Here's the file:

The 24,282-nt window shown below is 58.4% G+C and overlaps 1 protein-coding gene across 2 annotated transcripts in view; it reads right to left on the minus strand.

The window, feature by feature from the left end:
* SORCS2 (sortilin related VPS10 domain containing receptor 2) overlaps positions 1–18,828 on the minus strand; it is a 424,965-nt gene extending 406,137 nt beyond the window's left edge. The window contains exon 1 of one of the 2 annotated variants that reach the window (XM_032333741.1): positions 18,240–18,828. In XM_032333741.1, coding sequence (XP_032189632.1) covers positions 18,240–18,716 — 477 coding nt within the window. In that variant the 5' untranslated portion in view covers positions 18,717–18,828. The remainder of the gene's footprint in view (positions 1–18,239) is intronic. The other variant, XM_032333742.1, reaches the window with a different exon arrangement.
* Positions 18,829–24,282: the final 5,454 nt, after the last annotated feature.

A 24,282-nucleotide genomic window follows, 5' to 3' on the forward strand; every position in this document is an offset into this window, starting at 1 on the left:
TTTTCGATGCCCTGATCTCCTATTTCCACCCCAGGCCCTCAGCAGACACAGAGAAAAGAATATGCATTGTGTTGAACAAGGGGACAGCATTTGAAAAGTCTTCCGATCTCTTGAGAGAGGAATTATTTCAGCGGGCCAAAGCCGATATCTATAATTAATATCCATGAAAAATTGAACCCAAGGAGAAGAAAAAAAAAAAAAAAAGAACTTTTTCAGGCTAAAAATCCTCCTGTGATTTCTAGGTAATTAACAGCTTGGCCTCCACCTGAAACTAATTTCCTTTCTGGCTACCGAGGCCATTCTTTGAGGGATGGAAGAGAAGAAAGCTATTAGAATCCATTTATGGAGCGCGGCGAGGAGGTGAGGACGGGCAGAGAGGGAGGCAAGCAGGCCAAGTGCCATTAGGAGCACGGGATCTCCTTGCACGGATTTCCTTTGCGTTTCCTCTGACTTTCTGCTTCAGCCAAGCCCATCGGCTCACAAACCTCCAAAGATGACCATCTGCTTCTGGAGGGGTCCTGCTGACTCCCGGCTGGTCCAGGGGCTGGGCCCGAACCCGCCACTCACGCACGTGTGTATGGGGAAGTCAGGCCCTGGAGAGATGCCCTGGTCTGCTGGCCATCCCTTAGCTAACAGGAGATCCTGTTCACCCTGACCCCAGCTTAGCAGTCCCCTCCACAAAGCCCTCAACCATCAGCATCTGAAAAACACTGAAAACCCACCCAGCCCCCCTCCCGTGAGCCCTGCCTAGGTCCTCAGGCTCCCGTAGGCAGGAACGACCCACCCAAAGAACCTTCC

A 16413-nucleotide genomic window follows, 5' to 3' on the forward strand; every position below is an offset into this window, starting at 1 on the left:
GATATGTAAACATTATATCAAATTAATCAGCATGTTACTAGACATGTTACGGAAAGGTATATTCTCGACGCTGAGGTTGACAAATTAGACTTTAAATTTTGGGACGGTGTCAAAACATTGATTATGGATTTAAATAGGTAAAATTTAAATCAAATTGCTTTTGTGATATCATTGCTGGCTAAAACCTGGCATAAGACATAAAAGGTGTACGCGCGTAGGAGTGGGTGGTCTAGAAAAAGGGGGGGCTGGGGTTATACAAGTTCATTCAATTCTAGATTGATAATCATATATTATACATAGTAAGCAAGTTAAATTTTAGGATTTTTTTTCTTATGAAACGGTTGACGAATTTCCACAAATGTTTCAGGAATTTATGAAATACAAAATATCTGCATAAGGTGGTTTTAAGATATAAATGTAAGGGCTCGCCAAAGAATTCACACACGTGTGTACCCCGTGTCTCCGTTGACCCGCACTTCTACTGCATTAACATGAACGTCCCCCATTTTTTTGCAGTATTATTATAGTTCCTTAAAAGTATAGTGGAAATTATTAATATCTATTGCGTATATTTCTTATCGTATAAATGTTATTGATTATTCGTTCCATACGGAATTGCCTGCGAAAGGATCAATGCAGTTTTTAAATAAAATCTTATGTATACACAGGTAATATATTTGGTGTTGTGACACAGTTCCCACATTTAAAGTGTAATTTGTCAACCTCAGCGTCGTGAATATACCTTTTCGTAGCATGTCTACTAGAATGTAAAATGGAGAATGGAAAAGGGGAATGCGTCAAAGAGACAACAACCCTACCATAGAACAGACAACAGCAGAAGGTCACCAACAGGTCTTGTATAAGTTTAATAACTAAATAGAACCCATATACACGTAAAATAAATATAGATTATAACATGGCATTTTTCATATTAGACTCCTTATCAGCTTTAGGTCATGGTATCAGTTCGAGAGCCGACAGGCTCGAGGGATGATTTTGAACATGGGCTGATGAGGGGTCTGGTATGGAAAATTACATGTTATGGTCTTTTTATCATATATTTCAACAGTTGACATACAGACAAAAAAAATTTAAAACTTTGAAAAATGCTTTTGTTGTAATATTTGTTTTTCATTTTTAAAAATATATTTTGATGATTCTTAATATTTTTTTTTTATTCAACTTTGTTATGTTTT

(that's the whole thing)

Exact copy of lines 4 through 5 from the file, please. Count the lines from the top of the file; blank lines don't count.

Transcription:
* Positions 18,829–24,282: the final 5,454 nt, after the last annotated feature.

A 24,282-nucleotide genomic window follows, 5' to 3' on the forward strand; every position in this document is an offset into this window, starting at 1 on the left: